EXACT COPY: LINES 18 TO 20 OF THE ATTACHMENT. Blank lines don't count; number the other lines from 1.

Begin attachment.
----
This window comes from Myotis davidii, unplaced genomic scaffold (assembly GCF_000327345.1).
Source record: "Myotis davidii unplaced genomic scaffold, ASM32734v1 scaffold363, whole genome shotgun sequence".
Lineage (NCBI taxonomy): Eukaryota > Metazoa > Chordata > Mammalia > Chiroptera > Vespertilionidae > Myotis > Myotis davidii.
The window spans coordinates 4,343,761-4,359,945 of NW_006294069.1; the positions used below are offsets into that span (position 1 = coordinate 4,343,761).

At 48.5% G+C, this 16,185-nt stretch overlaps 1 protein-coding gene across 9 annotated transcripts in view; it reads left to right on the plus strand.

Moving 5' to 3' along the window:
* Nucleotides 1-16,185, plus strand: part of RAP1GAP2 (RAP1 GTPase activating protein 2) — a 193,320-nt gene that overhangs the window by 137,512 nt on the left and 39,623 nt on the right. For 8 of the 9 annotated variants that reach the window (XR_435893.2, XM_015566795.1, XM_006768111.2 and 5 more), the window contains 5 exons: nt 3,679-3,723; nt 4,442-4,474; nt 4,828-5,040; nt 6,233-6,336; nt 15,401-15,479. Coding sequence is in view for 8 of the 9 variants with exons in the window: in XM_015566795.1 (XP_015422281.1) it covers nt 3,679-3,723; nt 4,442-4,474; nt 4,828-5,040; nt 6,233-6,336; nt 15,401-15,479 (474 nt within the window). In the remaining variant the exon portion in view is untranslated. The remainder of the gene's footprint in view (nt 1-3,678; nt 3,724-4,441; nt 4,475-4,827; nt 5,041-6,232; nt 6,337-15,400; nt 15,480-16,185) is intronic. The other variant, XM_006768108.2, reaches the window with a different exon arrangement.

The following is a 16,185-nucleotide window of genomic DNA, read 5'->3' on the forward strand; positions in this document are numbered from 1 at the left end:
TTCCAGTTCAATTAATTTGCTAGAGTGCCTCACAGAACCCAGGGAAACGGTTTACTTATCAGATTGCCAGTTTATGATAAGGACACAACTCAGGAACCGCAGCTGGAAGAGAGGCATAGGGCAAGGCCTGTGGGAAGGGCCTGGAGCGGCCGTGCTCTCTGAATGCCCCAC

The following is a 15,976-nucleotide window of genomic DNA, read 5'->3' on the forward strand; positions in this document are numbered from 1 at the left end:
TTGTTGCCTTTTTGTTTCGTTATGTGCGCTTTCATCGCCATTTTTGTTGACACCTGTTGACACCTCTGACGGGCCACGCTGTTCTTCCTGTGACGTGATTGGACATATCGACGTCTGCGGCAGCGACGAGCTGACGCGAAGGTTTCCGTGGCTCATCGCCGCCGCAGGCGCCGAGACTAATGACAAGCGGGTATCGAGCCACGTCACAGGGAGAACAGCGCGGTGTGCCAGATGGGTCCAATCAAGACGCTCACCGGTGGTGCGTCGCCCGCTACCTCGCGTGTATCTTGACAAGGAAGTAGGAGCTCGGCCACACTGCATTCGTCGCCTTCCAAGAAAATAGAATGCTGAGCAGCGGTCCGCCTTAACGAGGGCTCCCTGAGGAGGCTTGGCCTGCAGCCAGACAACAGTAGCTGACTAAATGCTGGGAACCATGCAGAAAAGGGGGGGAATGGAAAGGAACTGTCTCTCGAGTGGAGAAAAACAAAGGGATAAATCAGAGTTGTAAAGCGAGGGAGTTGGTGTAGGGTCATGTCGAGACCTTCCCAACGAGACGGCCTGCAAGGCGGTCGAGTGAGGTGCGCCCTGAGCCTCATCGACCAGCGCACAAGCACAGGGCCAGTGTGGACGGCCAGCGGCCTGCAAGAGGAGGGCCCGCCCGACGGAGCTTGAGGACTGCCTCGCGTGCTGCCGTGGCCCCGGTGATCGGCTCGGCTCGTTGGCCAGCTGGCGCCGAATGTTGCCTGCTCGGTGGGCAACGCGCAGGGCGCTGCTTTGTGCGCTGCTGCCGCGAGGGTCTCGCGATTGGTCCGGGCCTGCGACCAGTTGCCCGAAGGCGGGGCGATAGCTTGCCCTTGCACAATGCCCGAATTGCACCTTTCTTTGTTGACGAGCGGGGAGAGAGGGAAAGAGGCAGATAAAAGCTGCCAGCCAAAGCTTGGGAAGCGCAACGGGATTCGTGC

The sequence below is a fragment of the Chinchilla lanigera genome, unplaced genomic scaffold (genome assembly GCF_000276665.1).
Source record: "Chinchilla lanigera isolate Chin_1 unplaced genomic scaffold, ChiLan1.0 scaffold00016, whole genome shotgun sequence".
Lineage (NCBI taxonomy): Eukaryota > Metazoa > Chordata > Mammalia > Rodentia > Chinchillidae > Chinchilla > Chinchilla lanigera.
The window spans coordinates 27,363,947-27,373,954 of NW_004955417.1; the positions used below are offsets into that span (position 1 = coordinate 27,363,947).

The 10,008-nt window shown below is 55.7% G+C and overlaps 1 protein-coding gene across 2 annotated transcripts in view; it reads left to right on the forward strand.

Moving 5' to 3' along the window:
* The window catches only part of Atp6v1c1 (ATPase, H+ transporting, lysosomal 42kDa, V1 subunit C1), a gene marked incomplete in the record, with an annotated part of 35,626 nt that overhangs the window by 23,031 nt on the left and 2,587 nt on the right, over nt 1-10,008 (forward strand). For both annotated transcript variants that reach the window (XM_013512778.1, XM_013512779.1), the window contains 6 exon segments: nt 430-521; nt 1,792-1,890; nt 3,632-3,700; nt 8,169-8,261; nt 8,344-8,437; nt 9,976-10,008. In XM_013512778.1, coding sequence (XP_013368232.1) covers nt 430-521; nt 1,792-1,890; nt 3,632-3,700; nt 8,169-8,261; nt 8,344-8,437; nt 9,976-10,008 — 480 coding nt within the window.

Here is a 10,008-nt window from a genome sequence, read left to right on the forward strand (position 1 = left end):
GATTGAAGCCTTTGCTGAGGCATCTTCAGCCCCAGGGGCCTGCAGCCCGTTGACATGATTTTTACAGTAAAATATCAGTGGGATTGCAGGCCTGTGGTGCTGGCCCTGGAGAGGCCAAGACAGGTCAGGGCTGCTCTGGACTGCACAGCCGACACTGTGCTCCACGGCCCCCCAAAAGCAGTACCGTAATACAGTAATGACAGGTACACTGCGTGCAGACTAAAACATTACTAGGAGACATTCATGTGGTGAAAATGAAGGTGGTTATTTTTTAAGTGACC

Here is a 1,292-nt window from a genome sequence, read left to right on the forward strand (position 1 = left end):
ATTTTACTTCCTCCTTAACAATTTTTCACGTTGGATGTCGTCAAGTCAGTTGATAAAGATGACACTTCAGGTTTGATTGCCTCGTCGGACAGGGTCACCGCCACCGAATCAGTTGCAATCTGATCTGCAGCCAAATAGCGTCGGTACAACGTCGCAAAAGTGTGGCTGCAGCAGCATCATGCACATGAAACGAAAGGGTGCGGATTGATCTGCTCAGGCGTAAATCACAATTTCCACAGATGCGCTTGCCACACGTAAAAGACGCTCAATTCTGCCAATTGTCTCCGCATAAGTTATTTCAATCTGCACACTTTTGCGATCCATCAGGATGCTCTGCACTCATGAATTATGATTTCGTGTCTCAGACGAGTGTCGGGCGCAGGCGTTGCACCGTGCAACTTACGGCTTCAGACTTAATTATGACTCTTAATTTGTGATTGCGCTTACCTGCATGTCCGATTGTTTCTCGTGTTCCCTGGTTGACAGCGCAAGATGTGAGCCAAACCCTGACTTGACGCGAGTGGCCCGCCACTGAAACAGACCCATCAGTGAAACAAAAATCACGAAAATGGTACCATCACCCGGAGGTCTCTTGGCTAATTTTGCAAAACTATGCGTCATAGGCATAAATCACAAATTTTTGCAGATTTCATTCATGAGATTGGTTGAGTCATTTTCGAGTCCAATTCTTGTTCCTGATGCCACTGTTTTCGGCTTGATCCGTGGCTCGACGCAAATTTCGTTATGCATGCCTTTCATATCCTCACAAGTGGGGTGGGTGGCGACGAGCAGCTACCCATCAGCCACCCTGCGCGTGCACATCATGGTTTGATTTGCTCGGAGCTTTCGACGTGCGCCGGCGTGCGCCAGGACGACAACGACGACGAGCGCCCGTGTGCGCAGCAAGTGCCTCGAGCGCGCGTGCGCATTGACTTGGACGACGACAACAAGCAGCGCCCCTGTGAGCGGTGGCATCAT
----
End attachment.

* The window catches only part of Atp6v1c1 (ATPase, H+ transporting, lysosomal 42kDa, V1 subunit C1), a gene marked incomplete in the record, with an annotated part of 35,626 nt that overhangs the window by 23,031 nt on the left and 2,587 nt on the right, over nt 1-10,008 (forward strand). For both annotated transcript variants that reach the window (XM_013512778.1, XM_013512779.1), the window contains 6 exon segments: nt 430-521; nt 1,792-1,890; nt 3,632-3,700; nt 8,169-8,261; nt 8,344-8,437; nt 9,976-10,008. In XM_013512778.1, coding sequence (XP_013368232.1) covers nt 430-521; nt 1,792-1,890; nt 3,632-3,700; nt 8,169-8,261; nt 8,344-8,437; nt 9,976-10,008 — 480 coding nt within the window.

Here is a 10,008-nt window from a genome sequence, read left to right on the forward strand (position 1 = left end):
GATTGAAGCCTTTGCTGAGGCATCTTCAGCCCCAGGGGCCTGCAGCCCGTTGACATGATTTTTACAGTAAAATATCAGTGGGATTGCAGGCCTGTGGTGCTGGCCCTGGAGAGGCCAAGACAGGTCAGGGCTGCTCTGGACTGCACAGCCGACACTGTGCTCCACGGCCCCCCAAAAGCAGTACCGTAATACAGTAATGACAGGTACACTGCGTGCAGACTAAAACATTACTAGGAGACATTCATGTGGTGAAAATGAAGGTGGTTATTTTTTAAGTGACC